Go Down

Topic: Voltage optimisation? (Read 1 time) previous topic - next topic

CowJam

Nov 08, 2010, 07:10 pm Last Edit: Nov 08, 2010, 07:12 pm by cowjam Reason: 1
Hello,
Today I happened across voltage optimisation for buildings.

British mains voltage used to be 250v.  It is now standardised across europe to 220v =/- 10%.  I think the British mains now runs at about 240v.

"Voltage optimisation" is where you put a box on your mains circuit to drop the voltage to a steady 220v.  It's meant to save you vast amounts of money.

Is this a load of crap or sound science?


Edit: particularly when it comes to PCs and devices with transformers.

Groove

Why would a lower voltage save money?
Power is the same, slightly higher current requires heavier wiring.
I think to domestic appliances shoukd run at at least 1kV, which would save huge amounts of copper.  ;-)
Per Arduino ad Astra

Senso

Dropping voltage equals wasting energy, so it would be some sort of transformer or in the worst case resistors, so it will increase your energy consumption and no reduce it.

CowJam

Thanks Grove, that's what I was thinking.

retrolefty

Quote
Why would a lower voltage save money?
Power is the same, slightly higher current requires heavier wiring.


Well of course dropping your mains input voltage would save you money. You pay by the kilowatt hour consumed. Watts is equal to voltage X current, lower voltage = lower watts. If an appliance draws 1kw at 240volts if will consume 4.166 amps, as a 57.6 ohm load. The same load supplied with 220volts will draw 3.819 amps or 840 watts. That is 16% reduction in power consumed.

Now if the appliance will work as well at 840 watts Vs 1000 watts is another story altogther. Lights would be a little less bright for sure.

Lefty

mowcius

UK mains is 230v, was 240...

Ran Talbott

Quote
Is this a load of crap or sound science?

Yes  ;)

There are a few "sound science" cases where lower voltage would eliminate some waste.  But probably not enough to pay for an "optimiser" anytime soon.  And the "optimiser", itself, might turn out to be another energy waster.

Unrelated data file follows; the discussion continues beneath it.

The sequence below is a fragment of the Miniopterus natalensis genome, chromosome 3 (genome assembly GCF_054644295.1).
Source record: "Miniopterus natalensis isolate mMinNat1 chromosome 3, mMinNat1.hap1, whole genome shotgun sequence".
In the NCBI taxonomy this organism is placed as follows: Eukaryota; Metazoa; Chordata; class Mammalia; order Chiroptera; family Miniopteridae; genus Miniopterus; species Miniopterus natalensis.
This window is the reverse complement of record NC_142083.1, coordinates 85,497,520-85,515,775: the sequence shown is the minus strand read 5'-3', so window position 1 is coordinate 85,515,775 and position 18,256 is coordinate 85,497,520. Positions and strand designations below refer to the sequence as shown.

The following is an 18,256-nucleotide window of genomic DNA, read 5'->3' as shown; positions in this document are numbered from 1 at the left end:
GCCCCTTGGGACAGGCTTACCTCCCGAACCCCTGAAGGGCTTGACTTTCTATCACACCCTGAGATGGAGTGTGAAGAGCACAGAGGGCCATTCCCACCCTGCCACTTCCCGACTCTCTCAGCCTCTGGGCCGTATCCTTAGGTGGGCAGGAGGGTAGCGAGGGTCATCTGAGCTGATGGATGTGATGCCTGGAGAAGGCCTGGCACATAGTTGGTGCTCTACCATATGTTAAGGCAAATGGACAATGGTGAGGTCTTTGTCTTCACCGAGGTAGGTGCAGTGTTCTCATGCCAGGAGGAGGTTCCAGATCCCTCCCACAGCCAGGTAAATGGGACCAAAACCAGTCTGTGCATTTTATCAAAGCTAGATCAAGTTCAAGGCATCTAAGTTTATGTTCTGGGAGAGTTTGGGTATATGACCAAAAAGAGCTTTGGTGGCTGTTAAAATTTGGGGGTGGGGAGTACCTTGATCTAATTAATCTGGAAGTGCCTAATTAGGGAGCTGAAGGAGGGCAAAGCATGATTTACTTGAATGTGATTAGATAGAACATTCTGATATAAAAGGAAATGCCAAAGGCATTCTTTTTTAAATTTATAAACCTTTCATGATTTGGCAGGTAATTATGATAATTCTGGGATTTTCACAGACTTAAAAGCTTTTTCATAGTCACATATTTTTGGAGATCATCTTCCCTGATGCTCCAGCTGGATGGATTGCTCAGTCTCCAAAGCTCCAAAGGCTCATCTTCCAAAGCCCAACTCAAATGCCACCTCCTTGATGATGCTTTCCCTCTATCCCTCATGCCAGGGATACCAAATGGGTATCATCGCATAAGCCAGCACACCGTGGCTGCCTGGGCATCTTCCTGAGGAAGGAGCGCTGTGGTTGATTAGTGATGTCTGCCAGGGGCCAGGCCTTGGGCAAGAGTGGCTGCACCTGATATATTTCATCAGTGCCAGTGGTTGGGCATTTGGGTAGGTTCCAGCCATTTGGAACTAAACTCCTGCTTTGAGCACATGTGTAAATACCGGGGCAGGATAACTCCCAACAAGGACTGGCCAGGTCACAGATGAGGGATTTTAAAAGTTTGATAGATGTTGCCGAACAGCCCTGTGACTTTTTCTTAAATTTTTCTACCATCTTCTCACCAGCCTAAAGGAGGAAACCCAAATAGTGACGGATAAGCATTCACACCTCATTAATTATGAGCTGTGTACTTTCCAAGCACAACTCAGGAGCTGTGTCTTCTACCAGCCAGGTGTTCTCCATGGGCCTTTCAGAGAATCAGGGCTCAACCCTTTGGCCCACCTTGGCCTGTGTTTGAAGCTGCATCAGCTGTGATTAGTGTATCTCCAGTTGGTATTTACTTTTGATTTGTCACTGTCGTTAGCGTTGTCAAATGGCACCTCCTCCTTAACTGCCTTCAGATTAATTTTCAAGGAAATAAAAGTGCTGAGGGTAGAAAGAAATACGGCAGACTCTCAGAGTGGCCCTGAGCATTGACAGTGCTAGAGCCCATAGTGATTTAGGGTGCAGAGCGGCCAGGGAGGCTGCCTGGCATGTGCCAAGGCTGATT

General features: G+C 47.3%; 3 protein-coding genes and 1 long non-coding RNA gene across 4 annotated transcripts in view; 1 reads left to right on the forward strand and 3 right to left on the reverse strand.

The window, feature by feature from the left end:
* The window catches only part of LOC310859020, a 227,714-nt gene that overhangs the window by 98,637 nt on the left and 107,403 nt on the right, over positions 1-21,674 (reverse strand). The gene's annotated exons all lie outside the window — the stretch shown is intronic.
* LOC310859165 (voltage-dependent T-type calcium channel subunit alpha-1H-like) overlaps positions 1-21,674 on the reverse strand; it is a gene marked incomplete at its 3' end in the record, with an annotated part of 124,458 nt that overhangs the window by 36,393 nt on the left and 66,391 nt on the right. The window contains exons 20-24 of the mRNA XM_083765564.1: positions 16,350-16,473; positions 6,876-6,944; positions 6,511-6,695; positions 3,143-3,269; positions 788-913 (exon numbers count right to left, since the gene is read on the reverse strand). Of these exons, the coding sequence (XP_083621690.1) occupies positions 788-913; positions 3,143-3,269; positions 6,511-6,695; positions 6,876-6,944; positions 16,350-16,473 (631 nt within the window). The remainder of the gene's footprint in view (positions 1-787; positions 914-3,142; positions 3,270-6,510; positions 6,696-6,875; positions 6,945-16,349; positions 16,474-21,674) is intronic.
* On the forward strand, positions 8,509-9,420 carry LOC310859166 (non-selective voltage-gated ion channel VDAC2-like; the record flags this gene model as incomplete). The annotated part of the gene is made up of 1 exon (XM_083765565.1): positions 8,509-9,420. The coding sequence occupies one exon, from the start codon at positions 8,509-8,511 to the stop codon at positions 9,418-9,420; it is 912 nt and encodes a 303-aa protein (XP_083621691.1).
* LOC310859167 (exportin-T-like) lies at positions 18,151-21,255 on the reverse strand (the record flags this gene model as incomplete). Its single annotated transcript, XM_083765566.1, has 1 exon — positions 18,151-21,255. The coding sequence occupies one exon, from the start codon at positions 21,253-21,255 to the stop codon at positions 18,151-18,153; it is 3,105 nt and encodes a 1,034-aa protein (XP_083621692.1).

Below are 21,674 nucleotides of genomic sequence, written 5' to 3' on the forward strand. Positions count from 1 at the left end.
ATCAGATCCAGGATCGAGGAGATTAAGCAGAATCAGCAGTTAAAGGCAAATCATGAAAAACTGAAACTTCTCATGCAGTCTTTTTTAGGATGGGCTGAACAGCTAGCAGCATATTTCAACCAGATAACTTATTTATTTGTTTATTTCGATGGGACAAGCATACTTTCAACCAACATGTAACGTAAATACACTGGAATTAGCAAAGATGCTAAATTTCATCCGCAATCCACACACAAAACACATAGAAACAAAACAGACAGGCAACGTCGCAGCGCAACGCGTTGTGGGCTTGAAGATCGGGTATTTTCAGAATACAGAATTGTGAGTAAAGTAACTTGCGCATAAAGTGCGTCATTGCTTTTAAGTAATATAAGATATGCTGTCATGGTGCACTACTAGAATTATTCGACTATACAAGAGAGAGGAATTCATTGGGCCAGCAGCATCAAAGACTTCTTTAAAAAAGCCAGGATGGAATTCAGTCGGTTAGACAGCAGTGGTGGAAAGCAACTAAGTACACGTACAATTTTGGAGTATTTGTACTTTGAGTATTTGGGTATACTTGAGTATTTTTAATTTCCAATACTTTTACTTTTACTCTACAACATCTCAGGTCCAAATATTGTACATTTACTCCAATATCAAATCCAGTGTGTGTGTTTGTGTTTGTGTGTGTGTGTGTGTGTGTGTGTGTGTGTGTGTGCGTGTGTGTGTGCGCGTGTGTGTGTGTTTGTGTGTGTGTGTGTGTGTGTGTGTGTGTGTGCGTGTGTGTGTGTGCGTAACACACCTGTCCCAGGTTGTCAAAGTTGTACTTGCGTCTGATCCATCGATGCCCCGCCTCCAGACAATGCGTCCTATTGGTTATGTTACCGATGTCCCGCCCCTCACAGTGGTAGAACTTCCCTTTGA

But for PCs and other electronics with switching power supplies,  it would make zero difference.

Electronics with linear DC supplies would benefit,  but the question of the efficiency of the "optimiser" remains.

You need to look a little closer at what technology they're using,  and at what independent labs (not ones owned by/associated with the promoters) have to say.


CowJam

Thanks for the correction mowcius.

Thanks also to retrolefty and ran talbott. I've just been playing with some equations.

I think the idea is that since all standard mains connected devices must be capable of operating with an input voltage of as low as 207v then you can safely drop the voltage to 220.

westfw

Reminds me of the 130V lightbulbs sometimes sold as "consuming less power" (in the US, with 110V mains.)

Sure, they consume less power.  But you don't get the rated wattage of light output either.  In fact, you probably move the bulb into the range where you get fewer lumens per watt, for overall less efficiency.

You can divide most power-consuming devices into two classes: ones with smart power supplies that consume essentially constant power regardless of input voltage (most electronics), and ones that consume less power with lower voltage but also  produce less output (light bulbs, heaters, motors, etc.)  Most of the latter with still need to do fixed amounts of work, so your heater will need to run longer to keep your house warm when operating at a lower voltage.

Combined with the fact that a voltage-converting device will have its own inefficiencies, I vote: Snake Oil!

retrolefty

Quote
I think the idea is that since all standard mains connected devices must be capable of operating with an input voltage of as low as 207v then you can safely drop the voltage to 220.


Safety is important and as you stated probably not an issue in itself. However performance of appliances and other devices might be, it really depends on the device. And it won't always save money. A cloth dryer might be one example. It will still take the same energy to dry a given load, at reduced voltage it will just take more time to dry thus not saving any energy at all. Lights as I said may be less bright and that may or may not be a issue. A vacuum cleaner may not pick up as well and it's never nice to piss off the person that runs the vacuum.  ;)

Lefty

James C4S

Quote
Most of the latter with still need to do fixed amounts of work, so your heater will need to run longer to keep your house warm when operating at a lower voltage.


You said exactly what I was thinking, but I couldn't find a succient way to say it.
Capacitor Expert By Day, Enginerd by night.  ||  Personal Blog: www.baldengineer.com  || Electronics Tutorials for Beginners:  www.addohms.com

Go Up